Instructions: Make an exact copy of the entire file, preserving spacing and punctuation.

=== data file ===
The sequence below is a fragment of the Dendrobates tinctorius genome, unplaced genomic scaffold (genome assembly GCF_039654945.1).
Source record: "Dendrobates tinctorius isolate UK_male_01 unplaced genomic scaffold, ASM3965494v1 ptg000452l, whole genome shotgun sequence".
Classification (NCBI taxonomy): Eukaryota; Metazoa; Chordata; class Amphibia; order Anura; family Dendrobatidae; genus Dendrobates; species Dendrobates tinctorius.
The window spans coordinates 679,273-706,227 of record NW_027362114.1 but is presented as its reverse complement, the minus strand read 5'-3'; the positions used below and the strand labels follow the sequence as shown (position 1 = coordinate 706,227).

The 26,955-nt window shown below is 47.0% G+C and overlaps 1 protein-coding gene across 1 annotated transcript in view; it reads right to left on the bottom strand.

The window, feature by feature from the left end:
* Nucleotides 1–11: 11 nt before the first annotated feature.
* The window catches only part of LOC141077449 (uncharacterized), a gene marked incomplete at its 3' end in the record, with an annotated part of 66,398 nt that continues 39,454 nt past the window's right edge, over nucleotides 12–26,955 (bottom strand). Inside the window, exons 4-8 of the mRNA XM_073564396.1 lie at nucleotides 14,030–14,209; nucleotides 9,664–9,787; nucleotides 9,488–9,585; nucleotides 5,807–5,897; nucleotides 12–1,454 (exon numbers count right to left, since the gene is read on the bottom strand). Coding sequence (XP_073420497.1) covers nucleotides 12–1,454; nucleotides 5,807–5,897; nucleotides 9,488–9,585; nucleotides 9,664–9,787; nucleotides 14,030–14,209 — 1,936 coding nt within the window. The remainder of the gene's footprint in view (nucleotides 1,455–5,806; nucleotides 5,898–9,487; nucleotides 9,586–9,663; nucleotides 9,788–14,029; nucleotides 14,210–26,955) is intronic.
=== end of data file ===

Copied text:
The sequence below is a fragment of the Dendrobates tinctorius genome, unplaced genomic scaffold (genome assembly GCF_039654945.1).
Source record: "Dendrobates tinctorius isolate UK_male_01 unplaced genomic scaffold, ASM3965494v1 ptg000452l, whole genome shotgun sequence".
Classification (NCBI taxonomy): Eukaryota; Metazoa; Chordata; class Amphibia; order Anura; family Dendrobatidae; genus Dendrobates; species Dendrobates tinctorius.
The window spans coordinates 679,273-706,227 of record NW_027362114.1 but is presented as its reverse complement, the minus strand read 5'-3'; the positions used below and the strand labels follow the sequence as shown (position 1 = coordinate 706,227).

The 26,955-nt window shown below is 47.0% G+C and overlaps 1 protein-coding gene across 1 annotated transcript in view; it reads right to left on the bottom strand.

The window, feature by feature from the left end:
* Nucleotides 1–11: 11 nt before the first annotated feature.
* The window catches only part of LOC141077449 (uncharacterized), a gene marked incomplete at its 3' end in the record, with an annotated part of 66,398 nt that continues 39,454 nt past the window's right edge, over nucleotides 12–26,955 (bottom strand). Inside the window, exons 4-8 of the mRNA XM_073564396.1 lie at nucleotides 14,030–14,209; nucleotides 9,664–9,787; nucleotides 9,488–9,585; nucleotides 5,807–5,897; nucleotides 12–1,454 (exon numbers count right to left, since the gene is read on the bottom strand). Coding sequence (XP_073420497.1) covers nucleotides 12–1,454; nucleotides 5,807–5,897; nucleotides 9,488–9,585; nucleotides 9,664–9,787; nucleotides 14,030–14,209 — 1,936 coding nt within the window. The remainder of the gene's footprint in view (nucleotides 1,455–5,806; nucleotides 5,898–9,487; nucleotides 9,586–9,663; nucleotides 9,788–14,029; nucleotides 14,210–26,955) is intronic.